July 26, 2006 — Wednesday was a time for rejoicing twice over at the Charlotte Kimelman Cancer Institute as the facility officially inaugurated its medical oncology unit and announced a "surprise" donation of $250,000.
Schneider Regional Medical Center CEO Rodney Miller Sr., SRMC COO Amos Carty and SRMC board chair June Adams were all smiles as they accepted the quarter-million dollar check from Richard J. Stephenson, founder of the Cancer Treatment Centers of America and president of International Capital & Management Co.
"Stephenson is a great guy," said Miller. "He loves life and he loves to give. We needed this, and this says a whole lot about the spirit of the Stephenson family and his company. Dick Stephenson has supported this project from day one, and he's given thousands of dollars to this project already. This donation will help us achieve our goal and vision of being the best health care provider in the Caribbean."
Marketing analyst Charlene Kehoe presented the check, expressing the Stephenson family's pleasure in being part of the institute. The Stephenson family name will now be permanently displayed in the radiation oncology suite of the facility's first floor.
Kimelman Administrative Director Renee Adams took the opportunity to encourage the public to take advantage of other naming opportunities. With a smile, she said, "We need to name every door, every chair, every water fountain. We want to put your name there."
The 68-seat auditorium was packed with staff, cancer patients, and government representatives, including Senate President Lorraine Berry and Sen. Craig Barshinger, Health and Human Services Committee chair.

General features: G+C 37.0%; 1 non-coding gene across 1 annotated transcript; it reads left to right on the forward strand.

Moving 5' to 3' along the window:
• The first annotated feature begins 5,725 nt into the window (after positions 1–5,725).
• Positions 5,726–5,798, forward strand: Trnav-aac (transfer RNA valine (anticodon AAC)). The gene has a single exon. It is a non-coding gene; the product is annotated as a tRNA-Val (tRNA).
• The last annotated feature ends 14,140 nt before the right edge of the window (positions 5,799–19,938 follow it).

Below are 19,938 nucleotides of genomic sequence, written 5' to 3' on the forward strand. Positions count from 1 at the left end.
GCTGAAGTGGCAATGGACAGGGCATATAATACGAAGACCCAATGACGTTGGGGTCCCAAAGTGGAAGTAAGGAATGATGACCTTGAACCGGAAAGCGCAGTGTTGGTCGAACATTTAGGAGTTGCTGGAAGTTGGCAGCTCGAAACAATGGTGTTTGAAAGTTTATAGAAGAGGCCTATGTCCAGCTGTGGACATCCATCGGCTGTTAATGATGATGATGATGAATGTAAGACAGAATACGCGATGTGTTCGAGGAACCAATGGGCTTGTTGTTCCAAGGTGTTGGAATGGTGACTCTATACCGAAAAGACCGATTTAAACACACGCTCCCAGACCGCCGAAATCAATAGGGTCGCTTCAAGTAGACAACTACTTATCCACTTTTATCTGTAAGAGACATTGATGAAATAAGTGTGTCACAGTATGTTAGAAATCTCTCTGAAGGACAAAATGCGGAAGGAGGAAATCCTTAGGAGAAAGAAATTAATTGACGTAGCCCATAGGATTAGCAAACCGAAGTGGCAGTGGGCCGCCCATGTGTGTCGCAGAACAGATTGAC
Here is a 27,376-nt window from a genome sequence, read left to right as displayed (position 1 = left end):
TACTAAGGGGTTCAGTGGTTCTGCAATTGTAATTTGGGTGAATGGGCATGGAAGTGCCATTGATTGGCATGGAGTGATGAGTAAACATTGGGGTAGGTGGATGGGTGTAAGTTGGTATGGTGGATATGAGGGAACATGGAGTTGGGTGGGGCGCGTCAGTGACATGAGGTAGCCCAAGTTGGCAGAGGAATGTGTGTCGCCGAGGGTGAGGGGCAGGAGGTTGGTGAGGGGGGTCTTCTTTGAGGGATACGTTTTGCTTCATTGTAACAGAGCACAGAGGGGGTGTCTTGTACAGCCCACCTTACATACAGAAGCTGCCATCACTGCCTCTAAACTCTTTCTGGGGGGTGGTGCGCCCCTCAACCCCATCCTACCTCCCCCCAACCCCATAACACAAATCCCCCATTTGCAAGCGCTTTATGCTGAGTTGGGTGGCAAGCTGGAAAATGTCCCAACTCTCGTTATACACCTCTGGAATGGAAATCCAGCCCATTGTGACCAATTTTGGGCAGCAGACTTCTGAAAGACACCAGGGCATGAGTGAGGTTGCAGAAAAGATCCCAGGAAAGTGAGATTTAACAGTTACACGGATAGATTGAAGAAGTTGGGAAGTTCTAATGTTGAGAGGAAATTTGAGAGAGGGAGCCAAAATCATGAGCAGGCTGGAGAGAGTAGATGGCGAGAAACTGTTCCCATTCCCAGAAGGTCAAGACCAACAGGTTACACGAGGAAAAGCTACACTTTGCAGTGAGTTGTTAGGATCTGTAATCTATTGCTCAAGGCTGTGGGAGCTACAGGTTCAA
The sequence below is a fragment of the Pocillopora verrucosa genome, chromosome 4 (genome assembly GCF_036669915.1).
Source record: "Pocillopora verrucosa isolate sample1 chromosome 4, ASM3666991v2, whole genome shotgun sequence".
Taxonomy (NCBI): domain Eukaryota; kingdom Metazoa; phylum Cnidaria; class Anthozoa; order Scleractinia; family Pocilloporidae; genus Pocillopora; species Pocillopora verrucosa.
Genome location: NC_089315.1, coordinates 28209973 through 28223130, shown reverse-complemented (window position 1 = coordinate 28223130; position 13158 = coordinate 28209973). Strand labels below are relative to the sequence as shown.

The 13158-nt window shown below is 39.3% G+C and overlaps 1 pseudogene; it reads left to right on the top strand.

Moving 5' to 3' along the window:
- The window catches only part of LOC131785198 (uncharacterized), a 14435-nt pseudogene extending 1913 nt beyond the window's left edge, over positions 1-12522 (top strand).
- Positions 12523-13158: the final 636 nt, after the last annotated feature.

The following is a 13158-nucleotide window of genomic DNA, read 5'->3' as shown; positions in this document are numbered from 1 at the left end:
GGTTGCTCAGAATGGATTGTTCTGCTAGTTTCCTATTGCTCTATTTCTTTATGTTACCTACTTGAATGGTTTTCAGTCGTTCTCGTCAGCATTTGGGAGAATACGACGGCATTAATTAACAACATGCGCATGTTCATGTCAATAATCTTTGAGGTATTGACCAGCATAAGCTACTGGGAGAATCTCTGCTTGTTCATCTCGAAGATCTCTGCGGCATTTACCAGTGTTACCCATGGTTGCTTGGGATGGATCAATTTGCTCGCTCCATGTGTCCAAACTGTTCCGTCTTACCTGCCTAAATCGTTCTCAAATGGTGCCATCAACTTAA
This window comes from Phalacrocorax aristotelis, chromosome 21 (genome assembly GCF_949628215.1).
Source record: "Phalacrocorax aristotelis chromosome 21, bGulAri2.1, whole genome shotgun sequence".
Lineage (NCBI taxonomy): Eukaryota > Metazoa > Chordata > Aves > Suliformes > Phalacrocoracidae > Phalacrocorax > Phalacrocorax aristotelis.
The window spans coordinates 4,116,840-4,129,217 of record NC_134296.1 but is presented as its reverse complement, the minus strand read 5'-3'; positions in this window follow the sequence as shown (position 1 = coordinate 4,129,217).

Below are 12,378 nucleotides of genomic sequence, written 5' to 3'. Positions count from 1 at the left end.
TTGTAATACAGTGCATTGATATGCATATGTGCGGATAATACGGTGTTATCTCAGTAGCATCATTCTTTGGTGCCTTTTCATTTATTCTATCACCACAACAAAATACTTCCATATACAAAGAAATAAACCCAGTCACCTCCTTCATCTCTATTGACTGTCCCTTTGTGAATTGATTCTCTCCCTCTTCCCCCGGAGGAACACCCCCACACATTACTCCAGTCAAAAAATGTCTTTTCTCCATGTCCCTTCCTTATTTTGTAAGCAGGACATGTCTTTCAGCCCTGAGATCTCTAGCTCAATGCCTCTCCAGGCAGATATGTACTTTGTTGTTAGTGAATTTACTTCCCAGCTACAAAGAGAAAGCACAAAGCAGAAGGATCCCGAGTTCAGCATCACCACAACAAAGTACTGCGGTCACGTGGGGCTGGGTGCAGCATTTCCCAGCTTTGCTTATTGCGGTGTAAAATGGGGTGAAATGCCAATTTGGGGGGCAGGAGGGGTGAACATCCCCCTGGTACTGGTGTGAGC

The $18 million, 24,000-square-foot institute received its first radiation patients in May, while July 11 marked local medical history as the facility's chemotherapy unit treated its first patients.
June Adams said, "I couldn't be happier, and it couldn't have come at a better time." Making reference to the recent impasse over the renewal of the hospital's license and a critical editorial from the Daily News, June Adams said, "We have been getting so many bricks thrown at us. We want to say to the brick throwers, 'Come and see us, see what we are doing for the people of the Virgin Islands.'" Adams continued, "We are alive and well, and we are going to continue to serve you well."
Fighting back tears, Renee Adams described what it is like to be part of the institute. "We deal with this dreadful disease on a daily basis. Now patients can have loved ones with them, family support. A woman came to the front door yesterday, and you could hear her screams going right through you."
However, Renee Adams said, "It's not always crying. Yesterday, too, a gentleman who had finished his treatment, said he wished he could put us all in a big package and take us home with him."
She noted that cancer treatment didn't just begin with the opening of the institute. "We have been treating people with chemotherapy for a very long time at the hospital, before we moved into the new building, the 'palace,'" she said. "In the past 12 months we have put together an oncology team, an education program, provided screening, an early detection program.""
She said that since the radiation unit opened in May, it has treated 45 patients. "Over the past seven months," she said, "we have treated 496 chemotherapy patients. Some of them come between three and five days a week, from one to six hours a day.